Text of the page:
3 Differences Between an RN and a Nurse Practitioner


Many people are interested in working in health care, and specifically in nursing, but it can be confusing to understand all the different types of nursing degrees and what they mean. There are many kinds of nurses, and some career paths require more training or additional certifications than others. Fortunately, there are plenty of resources available both online and off that can help you understand your options within the nursing field. If you’re considering a career in nursing, read on to learn three key differences between an RN and a nurse practitioner.

1. A nurse practitioner must have a graduate degree in nursing.

One of the primary differences between registered nurses (RNs) and nurse practitioners (NPs) is the amount of schooling required. Registered nurses have to earn an accredited degree, then pass the National Council Licensure Exam (NCLEX) and apply for state licensure. NPs need a master’s degree in nursing (MSN) and must complete more clinic hours than RNs. NPs can even pursue other certifications to work with specific patient populations. If you have an associate degree or diploma in nursing, you may want to look into RN to NP programs to see if continuing your education could help you take the next step in your career.

If you’re in the process of applying for a degree program, you may want to look into working with a college admissions company. A professional admissions counselor has years of experience helping students like you get into their top-choice schools. With acceptance rates getting lower every year and competition increasing for spots in elite universities, you should do everything you can to make yourself stand out as an applicant.

2. RNs have more limited observation and care responsibilities.

RNs and NPs both have duties related to patient observation and care, but NPs are permitted to prescribe treatment, order tests, and diagnose patients. RNs usually work under a physician who is responsible for coming up with a treatment plan, diagnosis, and managing follow-up care. The educational background and additional training required is the main reason why nurse practitioners have more responsibility and autonomy.

3. Nurse practitioners earn a higher average salary.

Though RNs and NPs both typically earn above-average salaries with generous benefits, nurse practitioners have a median wage of over $110,000 in the United States, while the median pay for an RN is just over $75,000. NPs do tend to out-earn RNs, in large part due to the fact that their work requires more education, advanced training, and specific certifications. The more skills you’re able to master, the better your wage is likely to be.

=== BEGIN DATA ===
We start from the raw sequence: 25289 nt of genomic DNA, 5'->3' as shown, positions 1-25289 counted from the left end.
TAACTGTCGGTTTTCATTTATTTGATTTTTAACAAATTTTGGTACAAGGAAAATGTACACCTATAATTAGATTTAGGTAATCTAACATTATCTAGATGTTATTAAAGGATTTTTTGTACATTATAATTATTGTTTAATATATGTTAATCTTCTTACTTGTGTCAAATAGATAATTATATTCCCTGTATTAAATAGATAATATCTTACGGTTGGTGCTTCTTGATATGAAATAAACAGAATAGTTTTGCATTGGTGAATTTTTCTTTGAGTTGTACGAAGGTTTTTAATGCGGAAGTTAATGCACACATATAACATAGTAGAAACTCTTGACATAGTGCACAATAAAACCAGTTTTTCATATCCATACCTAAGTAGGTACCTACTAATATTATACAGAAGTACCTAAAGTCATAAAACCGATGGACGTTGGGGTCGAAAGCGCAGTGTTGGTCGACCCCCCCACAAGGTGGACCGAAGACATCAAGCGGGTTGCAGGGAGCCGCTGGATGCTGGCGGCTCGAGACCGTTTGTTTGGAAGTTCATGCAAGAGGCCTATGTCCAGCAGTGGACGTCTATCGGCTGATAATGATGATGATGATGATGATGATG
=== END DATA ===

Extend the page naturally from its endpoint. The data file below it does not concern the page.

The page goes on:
No matter what type of nursing degree you decide to pursue, it’s important to keep in mind that the medical field can be difficult and stressful, especially now. Finding ways to care for your mental and physical health, even when your job is demanding, will be essential if you want to have a long and successful career. Long shifts often make getting enough sleep uniquely challenging for health care workers, but sleep deprivation can cause everything from memory problems to weakened immunity. If you struggle to fall or stay asleep, start looking for products and techniques that can help you get a good night’s rest.

Nursing can provide a challenging and rewarding career path for those who want to work in health care, but there are several different types of nursing jobs. The most significant difference between these jobs is the educational background you’re required to have. Nurse practitioners make more money and have more responsibility at work, but you do need an MSN to qualify for nurse practitioner jobs. Becoming an RN requires less schooling, which may make it more accessible for some students. You can also take advantage of an RN to NP program in the future if you decide you want to take the next step in your career.